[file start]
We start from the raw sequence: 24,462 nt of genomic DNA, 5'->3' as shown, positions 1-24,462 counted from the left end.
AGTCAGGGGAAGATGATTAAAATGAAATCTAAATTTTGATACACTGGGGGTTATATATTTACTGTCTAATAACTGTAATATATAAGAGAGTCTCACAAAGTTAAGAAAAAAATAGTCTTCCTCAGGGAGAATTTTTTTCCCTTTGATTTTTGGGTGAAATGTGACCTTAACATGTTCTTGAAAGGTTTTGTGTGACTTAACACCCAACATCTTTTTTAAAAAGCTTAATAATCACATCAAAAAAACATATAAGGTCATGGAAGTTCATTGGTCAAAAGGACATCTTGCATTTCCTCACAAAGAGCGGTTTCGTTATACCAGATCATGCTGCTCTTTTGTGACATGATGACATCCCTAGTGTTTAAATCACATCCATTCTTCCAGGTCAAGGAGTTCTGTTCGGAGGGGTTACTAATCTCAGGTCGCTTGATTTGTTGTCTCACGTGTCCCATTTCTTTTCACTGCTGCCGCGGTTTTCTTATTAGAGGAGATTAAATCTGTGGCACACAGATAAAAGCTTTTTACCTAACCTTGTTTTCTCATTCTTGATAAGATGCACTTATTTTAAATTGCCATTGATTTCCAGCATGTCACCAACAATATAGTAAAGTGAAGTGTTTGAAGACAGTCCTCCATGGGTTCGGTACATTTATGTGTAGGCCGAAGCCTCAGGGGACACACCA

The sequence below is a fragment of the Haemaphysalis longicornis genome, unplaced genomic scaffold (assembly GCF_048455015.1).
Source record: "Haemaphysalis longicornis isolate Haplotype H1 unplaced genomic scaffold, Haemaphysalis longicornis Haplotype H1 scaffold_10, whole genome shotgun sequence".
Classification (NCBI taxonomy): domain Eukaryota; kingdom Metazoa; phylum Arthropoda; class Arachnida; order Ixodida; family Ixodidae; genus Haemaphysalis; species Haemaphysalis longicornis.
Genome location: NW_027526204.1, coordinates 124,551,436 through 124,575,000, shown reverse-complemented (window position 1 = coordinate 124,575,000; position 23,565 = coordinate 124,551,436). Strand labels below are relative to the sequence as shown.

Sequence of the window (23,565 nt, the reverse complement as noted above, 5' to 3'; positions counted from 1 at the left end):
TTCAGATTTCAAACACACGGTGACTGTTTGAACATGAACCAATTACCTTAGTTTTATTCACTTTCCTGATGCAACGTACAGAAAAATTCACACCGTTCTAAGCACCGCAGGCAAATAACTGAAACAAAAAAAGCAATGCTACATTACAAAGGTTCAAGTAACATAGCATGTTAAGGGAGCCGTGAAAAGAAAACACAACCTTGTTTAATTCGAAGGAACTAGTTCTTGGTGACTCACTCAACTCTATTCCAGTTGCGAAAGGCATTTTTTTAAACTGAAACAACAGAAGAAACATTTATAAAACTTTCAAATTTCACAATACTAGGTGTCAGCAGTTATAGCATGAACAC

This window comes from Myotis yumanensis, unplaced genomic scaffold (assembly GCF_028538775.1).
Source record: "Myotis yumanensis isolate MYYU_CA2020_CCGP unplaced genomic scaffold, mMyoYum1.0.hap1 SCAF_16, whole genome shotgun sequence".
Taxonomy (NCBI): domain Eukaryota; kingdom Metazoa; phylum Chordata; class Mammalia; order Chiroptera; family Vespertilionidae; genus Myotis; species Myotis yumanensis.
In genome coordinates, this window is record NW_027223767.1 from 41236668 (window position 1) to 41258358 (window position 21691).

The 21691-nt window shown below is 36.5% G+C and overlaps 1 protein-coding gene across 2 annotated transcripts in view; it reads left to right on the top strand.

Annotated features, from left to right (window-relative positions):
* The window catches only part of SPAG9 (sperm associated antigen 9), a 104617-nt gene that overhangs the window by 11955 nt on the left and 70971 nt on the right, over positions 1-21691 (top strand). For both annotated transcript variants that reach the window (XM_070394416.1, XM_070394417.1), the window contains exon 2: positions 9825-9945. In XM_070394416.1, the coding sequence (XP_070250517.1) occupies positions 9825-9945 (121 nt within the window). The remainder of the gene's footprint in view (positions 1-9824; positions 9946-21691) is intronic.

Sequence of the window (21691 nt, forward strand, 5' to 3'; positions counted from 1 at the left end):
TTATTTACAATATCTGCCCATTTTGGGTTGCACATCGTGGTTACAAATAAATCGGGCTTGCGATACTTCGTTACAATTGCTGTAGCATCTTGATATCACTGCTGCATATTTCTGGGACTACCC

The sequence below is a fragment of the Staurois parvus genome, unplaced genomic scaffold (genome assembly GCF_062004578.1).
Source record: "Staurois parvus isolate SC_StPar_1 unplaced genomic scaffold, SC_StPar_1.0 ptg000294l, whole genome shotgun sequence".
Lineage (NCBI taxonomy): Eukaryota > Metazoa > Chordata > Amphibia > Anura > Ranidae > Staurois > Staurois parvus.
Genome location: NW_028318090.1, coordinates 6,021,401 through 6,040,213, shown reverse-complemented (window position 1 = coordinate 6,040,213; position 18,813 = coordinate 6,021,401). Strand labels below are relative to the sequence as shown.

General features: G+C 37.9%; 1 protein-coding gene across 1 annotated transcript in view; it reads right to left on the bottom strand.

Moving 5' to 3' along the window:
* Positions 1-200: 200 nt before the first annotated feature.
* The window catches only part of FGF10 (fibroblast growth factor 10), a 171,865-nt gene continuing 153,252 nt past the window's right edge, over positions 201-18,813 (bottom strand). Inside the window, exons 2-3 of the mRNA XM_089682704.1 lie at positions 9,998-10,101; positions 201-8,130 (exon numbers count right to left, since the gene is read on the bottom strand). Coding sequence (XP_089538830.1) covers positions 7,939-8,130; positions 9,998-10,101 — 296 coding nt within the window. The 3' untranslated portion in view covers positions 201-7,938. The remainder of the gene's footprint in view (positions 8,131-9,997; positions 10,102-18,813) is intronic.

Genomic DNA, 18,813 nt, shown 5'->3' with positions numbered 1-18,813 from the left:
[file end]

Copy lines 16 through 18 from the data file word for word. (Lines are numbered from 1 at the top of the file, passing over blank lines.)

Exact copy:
Sequence of the window (21691 nt, forward strand, 5' to 3'; positions counted from 1 at the left end):
TTATTTACAATATCTGCCCATTTTGGGTTGCACATCGTGGTTACAAATAAATCGGGCTTGCGATACTTCGTTACAATTGCTGTAGCATCTTGATATCACTGCTGCATATTTCTGGGACTACCC

The sequence below is a fragment of the Staurois parvus genome, unplaced genomic scaffold (genome assembly GCF_062004578.1).